MEMPHIS, Tenn. -- Aspire Public Schools is opening up a school under the Shelby County Schools umbrella this upcoming school year.
Parents might have seen the billboards or heard about the charter trying to turn around underperforming schools through the state-run Achievement School District.
It has been in Memphis for four years. During that time, it has run Hanley Elementary, Hanley Middle, and Coleman Elementary.
Its latest effort could be under the microscope, but leaders believe they are ready for the challenge.
"In all the cities where we have schools, we typically partner with the local school districts. So, it was our intention from the beginning to partner with the local district as well as the state," said Aspire Public Schools Area Superintendent Alli Leslie.
She has headed up the California-based, not-for-profit charter's efforts in the Memphis community.
She said on a recent assessment, her schools met reading and math targets set by the ASD.
She is hopeful Aspire East Academy, opening in Hickory Hill this fall, will prove to be as successful.
It is starting with kindergarteners and first graders, with the goal to grow to K-5. Depending on the need in the community, she said Aspire might look to add a middle school as well.
The campus, on Winchester near Riverdale, is currently under construction.
Aspire is converting a furniture store into a school building.
This first year, classes will be in portables.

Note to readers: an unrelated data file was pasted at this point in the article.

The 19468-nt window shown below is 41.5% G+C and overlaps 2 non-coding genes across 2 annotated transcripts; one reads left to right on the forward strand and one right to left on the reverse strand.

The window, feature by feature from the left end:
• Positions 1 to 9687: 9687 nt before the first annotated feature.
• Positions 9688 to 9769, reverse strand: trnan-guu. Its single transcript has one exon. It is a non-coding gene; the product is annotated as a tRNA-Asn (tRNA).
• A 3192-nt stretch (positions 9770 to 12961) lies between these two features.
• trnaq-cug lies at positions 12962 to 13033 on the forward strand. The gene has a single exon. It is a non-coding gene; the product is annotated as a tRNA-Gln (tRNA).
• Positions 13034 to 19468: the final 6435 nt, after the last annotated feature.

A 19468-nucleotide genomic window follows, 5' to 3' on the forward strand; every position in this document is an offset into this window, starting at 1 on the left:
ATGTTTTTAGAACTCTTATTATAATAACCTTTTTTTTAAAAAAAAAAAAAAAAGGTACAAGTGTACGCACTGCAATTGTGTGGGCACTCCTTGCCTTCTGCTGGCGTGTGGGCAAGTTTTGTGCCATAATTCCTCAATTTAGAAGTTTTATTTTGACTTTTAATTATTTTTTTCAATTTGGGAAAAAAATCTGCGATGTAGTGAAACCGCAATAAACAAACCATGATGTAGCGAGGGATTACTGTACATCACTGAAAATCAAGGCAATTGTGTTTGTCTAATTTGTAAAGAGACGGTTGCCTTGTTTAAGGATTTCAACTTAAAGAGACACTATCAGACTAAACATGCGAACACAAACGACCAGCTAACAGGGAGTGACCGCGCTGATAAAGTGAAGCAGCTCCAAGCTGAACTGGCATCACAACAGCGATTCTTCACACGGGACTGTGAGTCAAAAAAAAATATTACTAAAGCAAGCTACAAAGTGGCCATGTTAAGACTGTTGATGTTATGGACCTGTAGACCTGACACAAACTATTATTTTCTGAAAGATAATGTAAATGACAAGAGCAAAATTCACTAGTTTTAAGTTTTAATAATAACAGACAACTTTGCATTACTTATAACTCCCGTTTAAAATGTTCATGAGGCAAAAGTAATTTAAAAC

"We'll be in portables on the campus, so that we can work with students and families to give input on the facility as we build it," Leslie said.
She said the new school is open enrollment, not a turnaround effort.
As a part of SCS, it will have to meet standards according to its charter agreement.
As part of the funding body for public schools, County Commissioner Willie Brooks hopes to see the school make the grade.
"The purpose of a charter school is to improve the quality of education for our young people," he told WREG.
State Rep. Antonio Parkinson has been critical of the ASD.
As with any charter, he hopes the school board is watchful.
"I hope that SCS, in their decision making, they consider performance and that there will be some oversight to make sure that our children are receiving the best education possible," he said.
"We're really excited about being able to bring a new school to the community and for it to be small, where students are well known," Leslie said.
She said Aspire is excited to be a part of Hickory Hill's diverse community.
About 70 students have enrolled so far. There will likely be room for about 120 students.
In addition to the new charter with SCS, Aspire is adding another school in its Hanley building.
The school board is the body that approves and revokes SCS charters.